it to the poor. He was cashiered (Cashiering) for these efforts, but shrewd investments had left him wealthy enough to follow his pioneering archaeological studies and to write fiction. Li Yuanhong was said to be careful and kind in his youth. He started his civil service career as a military office at Jing Prefecture (涇州, roughly modern Pingliang, Gansu), and later was promoted to be the census officer at the capital prefecture Yong Prefecture (雍州, roughly modern Xi'an, Shaanxi) during the second reign of Wu Zetian's son Emperor Zhongzong (Emperor Zhongzong of Tang). At that time, Emperor Zhongzong's sister Princess Taiping was one of the powerful women at court, and on one occasion, she was litigating with a Buddhist temple as to the ownership of a mill, Li Yuahong ruled for the temple. Li Yuanhong's superior, the secretary general of Yong Prefecture Dou Huaizhen, was shocked and tried to get Li to change his ruling; Li responded by writing, in large characters, under his ruling, "The Southern Mountains (i.e., the Qinling Mountains) may move before this ruling may be changed." Dou could not do anything about it. ''New Book of Tang'', vol. 126. Li later served as the magistrate of Haozhi County (好畤, in modern Xianyang, Shaanxi) and then the military advisor to the prefect of Run Prefecture (潤州, roughly modern Zhenjiang, Jiangsu), and was said to have good reputation wherever he served. thumb left A statue of Qian Liu by the shore of the West Lake (File:Qian Liu.JPG) in Hangzhou, near the Shrine to the Qian Kings where Qian Liu and his successors are commemorated. During the rebellion of the army officer Wang Ying (Wang Ying (Tang Dynasty)) in 876-877, ''Zizhi Tongjian'', vol. 252 (:zh:s:資治通鑑 卷252). ''Zizhi Tongjian'', vol. 253 (:zh:s:資治通鑑 卷253). Qian and Dong Chang, also from Lin'an, joined a local militia to defend against Wang's raids. After Wang's rebellion was defeated, Dong, for his contributions during the campaign, was made the defender of Shijing Base (石鏡, in modern Hangzhou, Zhejiang), and Qian became a commander under Dong. In 878, when the agrarian rebel Cao Shixiong (曹師雄) was pillaging both Zhenhai Circuit (鎮海, headquartered in modern Zhenjiang, Jiangsu), which Hang Prefecture (which Shijing and Lin'an belonged to) was a part of, and Zhedong Circuit (浙東, headquartered in modern Shaoxing, Zhejiang), the Hang Prefecture government tried to resist the pillages by recruiting 1,000 men from each of the counties in the prefecture. Dong and seven others became the militia commanders, and their troops became known as the "Eight Corps of Hang Prefecture." Subsequently, when soldiers under the major agrarian rebel Huang Chao pillaged Zhenhai, Qian repelled the pillaging Huang army. * Qi Ying (786-787) * Han Huang (786-787) Han Huang was not listed in the table of chancellors, perhaps because he was still then military governor (''Jiedushi'') of Zhenhai Circuit (鎮海, headquartered in modern Zhenjiang, Jiangsu) and therefore arguably only an honorary chancellor, but he was listed in the table of chancellors' family trees, in the ''New Book of Tang''. Compare ''New Book of Tang'', vol. 62, with ''New Book of Tang'', vol. 73. Liu Hun (787) For the next year, Chen advanced north through modern Jiangxi, fighting the various local warlords and generals loyal to Hou, with his main struggle against Li Qianshi (李遷仕). In spring 551, he captured and killed Li. Xiao Yi made him the governor of Jiang Province (江州, roughly modern Jiangxi). By fall 551, he had rendezvoused with Xiao Yi's main general, Wang Sengbian, at Xunyang (尋陽, in modern Jiujiang, Jiangxi). In 552, after they had sworn a solemn oath to Liang, they advanced east toward Jiankang, where Hou had killed Xiao Gang (who had succeeded Emperor Wu as Emperor Jianwen) and taken the throne himself as Emperor of Han. Chen was instrumental in the subsequent siege of Jiankang, and they defeated Hou together, causing Hou to flee. Subsequently, Hou was killed by his own men. For Chen's contributions, Xiao Yi created Chen the Marquess of Changcheng—Chen's home county. Wang put Chen in charge of the important city Jingkou (京口, in modern Zhenjiang, Jiangsu). For the next two years, Chen was several times involved in border battles against Northern Qi (Eastern Wei's successor state). At times, when Xiao Yi (who had by now taken the throne as Emperor Yuan but set up his capital at his headquarters of Jiangling (Jiangling County) rather than at Jiankang) summoned Wang on campaigns, Wang would put Chen in charge of Jiankang. thumb right 150px Cover of the Occasional Paper of the China Inland Mission in 1875. (Image:Occasional Paper 1875.jpg) *Maria Jane Dyer "Mother of the Mission" died 23 July 1870 in Zhenjiang, Jiangsu, China * 1871-1875 Jiangxi : Dagutang J. E. Cardwell and wife opened mission station. * 1877 Guangxi : Edward Fishe is the first Protestant Christian missionary there. He died the same year. * 1877 Yunnan : John McCarthy (John McCarthy (missionary)) traveled on foot from Zhenjiang to Hankou (Hankou District), via Sichuan, Guizhou and Yunnan to Bhamo in Myanmar; the trip lasted 7 months with preaching along the way. He was the first European to cross China by foot from east to west as well as the first Protestant Christian missionary to enter Yunnan Province. * 1877 Tibet : James Cameron walked from Chongqing to Batang, the first to bring the Gospel to the Tibetan people. He then went on to Dali and Bhamo, then via Guangdong back to Chongqing, a journey covering 17 out of the then 18 Chinese provinces. The regiment then moved with the main force up the Yangtze towards Shanghai and Nanking, with the 26th part of the force which stormed Zhenjiang on 21 July. They disembarked outside Nanking on 11 August, remaining there whilst the Treaty of Nanking was signed, and then withdrew, reaching Hong Kong on 30 October. Carter, pp. 196–198 The regiment was granted permission to carry the battle honour "China" on its colours, along with an image of a dragon, as a result of its services during this expedition. Carter, p. 198; Baker, p. 271 Around the new year 833, Emperor Wenzong suffered a stroke. As Zheng Zhu was a talented physician, Wang Shoucheng recommended Zheng to Emperor Wenzong, and after Zheng was able to treat Emperor Wenzong, Emperor Wenzong became close to Zheng, but it was said that from this point on, Emperor Wenzong's spirit was weakened and could not be as strong as before. Subsequently, another associate of Wang's, Li Zhongyan, also became a close associate of Emperor Wenzong's, despite Li Deyu's attempts to reject him based on his past crimes. In order to counteract Li Deyu, Zheng and Li Zhongyan advocated for Li Zongmin's return from Shannan West, to again serve as chancellor, with Li Deyu sent to Zhenhai Circuit (鎮海, headquartered in modern Zhenjiang, Jiangsu). It was said that around this time, Emperor Wenzong, exasperated at the factionalism that the Niu and Li Factions were engaging, commended, "It is easy to destroy the bandits (i.e., the warlords) north of the Yellow River, but difficult to destroy the factionalism among officials." Subsequently, with Li Deyu having been accused of being closely associated with Li Cou's wet nurse Du Zhongyang (杜仲陽), he was further demoted and exiled. When the chancellor Lu Sui tried to intercede for Li Deyu, he, too, was sent out of the capital to serve as the military governor of Zhenghai. ''Zizhi Tongjian'', vol. 245 (:zh:s:資治通鑑 卷245). After Liu's and Yang's destruction, another warlord, Li Qi (Li Qi (Tang Dynasty)) the military governor of Zhenhai Circuit (鎮海, headquartered in modern Zhenjiang, Jiangsu) became apprehensive, and, as a means of showing loyalty, requested to go to Chang'an to pay homage to Emperor Xianzong. He did not actually intend to do so, however, and after Emperor Xianzong not only approved, but issued an edict summoning him when he did not depart Zhenhai immediately, rebelled against the imperial government. Before imperial troops could attack him, however, he was captured by his own subordinates and delivered to Chang'an to be executed. Around that time, another warlord, Yu Di the military governor of Shannan East Circuit (山南東道, headquartered in modern Xiangfan, Hubei), fearing Emperor Xianzong, went to Chang'an and yielded control of the circuit to the imperial government, after Emperor Xianzong had ensured Yu's loyalty by marrying his daughter Princess Puning to Yu's son Yu Jiyou (于季友). Early life Liu Yilong was born at Jingkou (京口, in modern Zhenjiang, Jiangsu) in 407, to Liu Yu and his concubine Hu Dao'an (胡道安), as Liu Yu's third son; at that time, Liu Yu was already the paramount general for Jin (Jin Dynasty (265-420)), and so Liu Yilong was born into a household of power and wealth. For reasons lost to history, in 409, Liu Yu put Consort Hu to death. Liu Yilong's maternal grandmother Lady Su was involved in his upbringing, and he was particularly close to her as he grew up. In 410, while the Jin capital Jiankang was under attack by the warlord Lu Xun (盧循), Liu Yu had his assistant Liu Cui (劉粹) accompany the three-year-old Liu Yilong to serve as the defender of Jingkou. In 415, he was created the Duke of Pengcheng. In 417, while Liu Yu was attacking Later Qin, he had Liu Yilong, again assisted by his staff, remain at Pengcheng to serve as the governor of Xu Province (Xuzhou (ancient China)) (徐州, modern northern Jiangsu and Anhui), to guard his rear. In 418, after Liu Yu conquered Later Qin, Liu Yilong was made the governor of the important Jing Province (Jingzhou (ancient China)) (荊州, modern Hubei and Hunan), and commander of armed forces of the western empire. Those who served on his staff included Dao Yanzhi (到彥之), Zhang Shao (張邵), Wang Tanshou (王曇首), Wang Hua (王華), and Shen Linzi (沈林子), with Zhang actually in charge of headquarters due to Liu Yilong's young age. After Liu Yu seized the Jin throne in 420, establishing Liu Song (as Emperor Wu), he created a number of his sons princes, and Liu Yilong was created the Prince of Yidu at that time. Around this time, he became known as studious in the Confucian classics and histories, and was also a good calligrapher (calligraphy). A native of today's Zhenjiang, Liu's traced his ancestry to Shandong. He was orphaned in his youth and chose not to marry, either because of poverty or conviction (or both). Liu studied Buddhism with Sengyou and helped edit sutras at the Dinglin Monastery (定林寺) until his death during the Liang Dynasty. Scribes copied every word by hand, and according to Wilkinson (2000: 274), "The copyists (of whom there were 3,826) were not paid in cash but rewarded with official posts after they had transcribed a given number of words within a set time." Four copies for the emperor were placed in specially constructed libraries in the Forbidden City, Old Summer Palace, Shenyang, and Wenjin Chamber, Chengde. Three additional copies for the public were deposited in ''Siku quanshu'' libraries in Hangzhou, Zhenjiang, and Yangzhou. All seven libraries also received copies of the 1725 imperial encyclopedia ''Gujin tushu jicheng''. '''Danyang''' (Simplified Chinese: 丹阳市; Traditional Chinese: 丹陽市; pinyin: Dānyáng Shì) is a county-level city administered by Zhenjiang in Jiangsu Province, in the People's Republic of China. It is well-known for production of optical lenses. Initially, the only major official who dared to oppose Huan Xuan was Mao Qu (毛璩) the governor of Yi Province (益州, modern Sichuan and Chongqing). However, a conspiracy soon formed among the general Liu Yu (Emperor Wu of Liu Song), Liu Laozhi's nephew He Wuji, and Liu Yi (Liu Yi (Jin Dynasty)) the brother of Huan Xuan's official Liu Mai (劉邁). They were soon joined by a number of other conspirators, and in spring 404 they started the uprising against Huan from the cities of Jingkou (京口, in modern Zhenjiang, Jiangsu) and Guangling. Huan Xuan panicked, and as soon as his cousin Huan Qian (桓謙) the Prince of Xinye lost some relatively minor battles to Liu Yu, Huan fled west with Emperor An, yielding Jiankang to Liu Yu's coalition. Once Liu Yu was in the capital, he declared the reestablishment of Jin, even though the former Jin emperor was still in Huan's hands. Biography Mao was born in Zhenjiang, Jiangsu province. He entered Jiaotong University's Tangshan Engineering College (now Southwest Jiaotong University) and earned his bachelor's degree in civil engineering in 1916. He earned his Master's degree from Cornell University and earned the first Ph.D. ever granted by the Carnegie Institute of Technology (now Carnegie Mellon University) in 1919. His doctoral treatise entitled ''Secondary Stress on Frame Construction'' is treasured at the Hunt Library of Carnegie Mellon University. Early life Liu Yu was born in 363, to his father Liu Qiao (劉翹) and mother Zhao Anzong (趙安宗), while they were living at Jingkou (京口, in modern Zhenjiang, Jiangsu). His great grandfather Liu Hun (劉混) was originally from Pengcheng (彭城, in modern Xuzhou, Jiangsu), before moving to Jingkou. ''Song Shu'', chp. 1 (''The Chronicle of Emperor Wu, Part 1''). Liu Qiao was said to be a 20th generation descendant of Han Dynasty's Prince of Chu, Liu Jiao (劉交), a younger brother of Han's founder Emperor Gaozu of Han. Liu Qiao was a police officer, while Zhao Anzong was the daughter of a commandery governor. They had married in 360, and lived in fair poverty. Lady Zhao died immediately after giving birth to Liu Yu, and Liu Qiao, unable to take care of the child financially or otherwise, considered abandoning the child. Upon hearing this, Liu Yu's aunt, who had given birth to his cousin Liu Huaijing (劉懷敬) less than a year ago, went to Liu Qiao's house and took Liu Yu, weaning Liu Huaijing and giving her milk to Liu Yu instead. At some point, Liu Qiao remarried, and his new wife Xiao Wenshou (Empress Dowager Xiao Wenshou) bore him two sons, Liu Daolian (劉道憐) and Liu Daogui (劉道規). Liu Yu was said to be respectful to his stepmother and treated her as his own mother. '''Chi Mei Corporation''' (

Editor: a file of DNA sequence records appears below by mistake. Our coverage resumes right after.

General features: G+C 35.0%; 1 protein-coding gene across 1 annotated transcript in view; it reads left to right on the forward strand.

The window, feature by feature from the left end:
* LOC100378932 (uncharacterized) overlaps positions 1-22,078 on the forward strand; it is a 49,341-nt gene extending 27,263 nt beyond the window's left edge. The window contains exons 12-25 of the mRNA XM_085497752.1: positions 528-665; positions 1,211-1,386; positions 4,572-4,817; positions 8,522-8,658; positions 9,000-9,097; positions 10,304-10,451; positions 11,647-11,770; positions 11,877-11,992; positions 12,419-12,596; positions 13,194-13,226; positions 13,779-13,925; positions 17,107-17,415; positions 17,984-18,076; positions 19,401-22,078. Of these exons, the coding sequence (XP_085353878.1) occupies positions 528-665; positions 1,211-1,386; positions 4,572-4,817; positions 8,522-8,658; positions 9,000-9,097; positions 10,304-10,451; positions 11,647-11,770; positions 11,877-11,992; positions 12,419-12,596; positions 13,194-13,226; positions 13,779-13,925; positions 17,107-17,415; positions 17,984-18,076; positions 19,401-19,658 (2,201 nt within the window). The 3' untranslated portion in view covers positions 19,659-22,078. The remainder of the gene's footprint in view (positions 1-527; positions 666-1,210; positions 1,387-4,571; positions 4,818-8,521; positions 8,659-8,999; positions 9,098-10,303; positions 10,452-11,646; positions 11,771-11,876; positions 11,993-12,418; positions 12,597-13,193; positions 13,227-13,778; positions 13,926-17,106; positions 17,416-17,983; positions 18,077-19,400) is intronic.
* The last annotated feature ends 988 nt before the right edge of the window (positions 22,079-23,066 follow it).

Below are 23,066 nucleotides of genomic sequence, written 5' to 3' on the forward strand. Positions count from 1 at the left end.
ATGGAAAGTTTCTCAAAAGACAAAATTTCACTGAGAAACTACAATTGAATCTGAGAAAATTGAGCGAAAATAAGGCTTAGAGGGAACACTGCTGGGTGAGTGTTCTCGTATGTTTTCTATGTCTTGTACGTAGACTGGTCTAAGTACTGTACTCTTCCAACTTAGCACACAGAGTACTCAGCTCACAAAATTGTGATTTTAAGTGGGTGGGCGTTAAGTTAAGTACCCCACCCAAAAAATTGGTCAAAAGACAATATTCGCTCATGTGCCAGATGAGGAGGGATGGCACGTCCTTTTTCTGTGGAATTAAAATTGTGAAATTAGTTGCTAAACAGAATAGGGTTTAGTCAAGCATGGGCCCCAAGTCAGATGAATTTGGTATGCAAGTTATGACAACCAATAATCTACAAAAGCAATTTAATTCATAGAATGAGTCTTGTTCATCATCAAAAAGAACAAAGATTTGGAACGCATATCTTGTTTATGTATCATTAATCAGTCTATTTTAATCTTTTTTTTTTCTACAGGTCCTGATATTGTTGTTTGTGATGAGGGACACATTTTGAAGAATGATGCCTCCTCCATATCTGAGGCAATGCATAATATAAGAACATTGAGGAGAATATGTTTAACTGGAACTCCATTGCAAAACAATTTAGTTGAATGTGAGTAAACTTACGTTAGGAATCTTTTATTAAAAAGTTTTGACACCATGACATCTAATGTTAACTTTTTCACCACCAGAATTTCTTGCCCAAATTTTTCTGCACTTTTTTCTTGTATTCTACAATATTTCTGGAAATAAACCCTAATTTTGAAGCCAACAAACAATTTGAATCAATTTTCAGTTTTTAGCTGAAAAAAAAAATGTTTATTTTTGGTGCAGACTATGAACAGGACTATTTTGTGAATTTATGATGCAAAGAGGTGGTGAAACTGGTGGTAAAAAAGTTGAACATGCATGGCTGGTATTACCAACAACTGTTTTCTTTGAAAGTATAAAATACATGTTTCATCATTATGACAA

Nouakchott